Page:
Tent Cities Don't Work
Tent City's Don't Work – says Rethinking Crime and Punishment
"Garth McVicar's claim that the Tent City he visited in Arizona reduces criminal offending by 16% is wrong – and he knows it", says Kim Workman, Project Leader of the Rethinking Crime and Punishment Project "The Sensible Sentencing Trust are deliberately misleading New Zealanders, in an attempt to generate a climate of fear, and support for extreme retribution."
Mr Workman was commenting on a report in the Daily Post, (28 March 28), in which Garth McVicar had promoted the establishment of chain gangs and tent cities.
"A 1998 Arizona State University study tracked 4,800 released Maricopa County inmates and showed no evidence that harsh treatment reduced recidivism. Arpaio discounted this study as false and continues to claim that his jail program has reduced crime in the valley. No one actually knows with any certainty what the recidivism rate is – including Garth McVicar."
"He has also claimed that the system reduces prisoners in the system Maricopa County, where the tent city is located, has the third largest county jail population in the United States, and it increases every year."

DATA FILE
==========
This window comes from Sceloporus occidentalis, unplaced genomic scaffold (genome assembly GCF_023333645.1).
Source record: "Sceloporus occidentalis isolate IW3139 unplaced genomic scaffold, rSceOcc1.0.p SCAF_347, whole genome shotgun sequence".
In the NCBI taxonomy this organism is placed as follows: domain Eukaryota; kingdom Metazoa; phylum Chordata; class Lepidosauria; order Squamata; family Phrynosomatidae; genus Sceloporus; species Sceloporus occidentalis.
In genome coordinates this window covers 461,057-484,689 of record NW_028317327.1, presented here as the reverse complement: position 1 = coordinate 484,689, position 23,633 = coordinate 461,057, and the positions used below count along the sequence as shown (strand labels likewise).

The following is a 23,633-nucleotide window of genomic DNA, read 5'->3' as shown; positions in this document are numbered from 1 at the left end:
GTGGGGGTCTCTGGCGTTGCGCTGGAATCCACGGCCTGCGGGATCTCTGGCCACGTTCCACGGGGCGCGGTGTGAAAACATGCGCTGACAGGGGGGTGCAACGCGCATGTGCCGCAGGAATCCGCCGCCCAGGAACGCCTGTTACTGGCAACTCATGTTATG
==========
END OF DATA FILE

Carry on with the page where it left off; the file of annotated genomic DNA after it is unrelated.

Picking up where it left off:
"Arizona has an imprisonment rate of 808 prisoners per 100,000 population – higher than the national average, and more than four times higher than New Zealand's 195 per 100,000."
"High imprisonment rates might be acceptable if they succeeded in reducing the crime rate. That hasn't happened either. Arizona has the 8th highest homicide rate in the US. The rate is 7.5 per 100,000 compared to 2.4 per 100,000 in New Zealand."
"Arizona's robbery rate is 147.7 per 100,000 compared to 67.6 per 100,000 in New Zealand. The Arizona crime rate is extremely high."
"Why would New Zealand want to adopt a system that fails to deter offenders, increases the number of people in our prisons, and contributes to a horrendously high crime rate?"
Rethinking Crime and Punishment